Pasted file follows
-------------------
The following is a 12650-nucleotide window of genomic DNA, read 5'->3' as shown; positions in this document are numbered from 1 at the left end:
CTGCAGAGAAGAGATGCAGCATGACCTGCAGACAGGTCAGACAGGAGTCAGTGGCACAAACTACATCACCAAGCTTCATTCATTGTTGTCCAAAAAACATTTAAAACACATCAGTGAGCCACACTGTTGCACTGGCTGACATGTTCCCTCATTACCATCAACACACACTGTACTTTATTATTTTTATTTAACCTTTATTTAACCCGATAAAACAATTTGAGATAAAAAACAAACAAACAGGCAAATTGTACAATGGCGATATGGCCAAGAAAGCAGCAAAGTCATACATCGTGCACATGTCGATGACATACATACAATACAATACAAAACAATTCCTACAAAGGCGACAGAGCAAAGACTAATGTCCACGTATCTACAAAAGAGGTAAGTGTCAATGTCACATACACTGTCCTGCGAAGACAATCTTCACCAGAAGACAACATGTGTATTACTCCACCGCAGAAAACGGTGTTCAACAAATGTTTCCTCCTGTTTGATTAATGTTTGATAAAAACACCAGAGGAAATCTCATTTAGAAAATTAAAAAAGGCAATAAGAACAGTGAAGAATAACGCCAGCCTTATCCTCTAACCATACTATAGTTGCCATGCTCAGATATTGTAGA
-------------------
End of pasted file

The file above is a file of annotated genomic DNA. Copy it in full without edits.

The following is a 12650-nucleotide window of genomic DNA, read 5'->3' as shown; positions in this document are numbered from 1 at the left end:
CTGCAGAGAAGAGATGCAGCATGACCTGCAGACAGGTCAGACAGGAGTCAGTGGCACAAACTACATCACCAAGCTTCATTCATTGTTGTCCAAAAAACATTTAAAACACATCAGTGAGCCACACTGTTGCACTGGCTGACATGTTCCCTCATTACCATCAACACACACTGTACTTTATTATTTTTATTTAACCTTTATTTAACCCGATAAAACAATTTGAGATAAAAAACAAACAAACAGGCAAATTGTACAATGGCGATATGGCCAAGAAAGCAGCAAAGTCATACATCGTGCACATGTCGATGACATACATACAATACAATACAAAACAATTCCTACAAAGGCGACAGAGCAAAGACTAATGTCCACGTATCTACAAAAGAGGTAAGTGTCAATGTCACATACACTGTCCTGCGAAGACAATCTTCACCAGAAGACAACATGTGTATTACTCCACCGCAGAAAACGGTGTTCAACAAATGTTTCCTCCTGTTTGATTAATGTTTGATAAAAACACCAGAGGAAATCTCATTTAGAAAATTAAAAAAGGCAATAAGAACAGTGAAGAATAACGCCAGCCTTATCCTCTAACCATACTATAGTTGCCATGCTCAGATATTGTAGA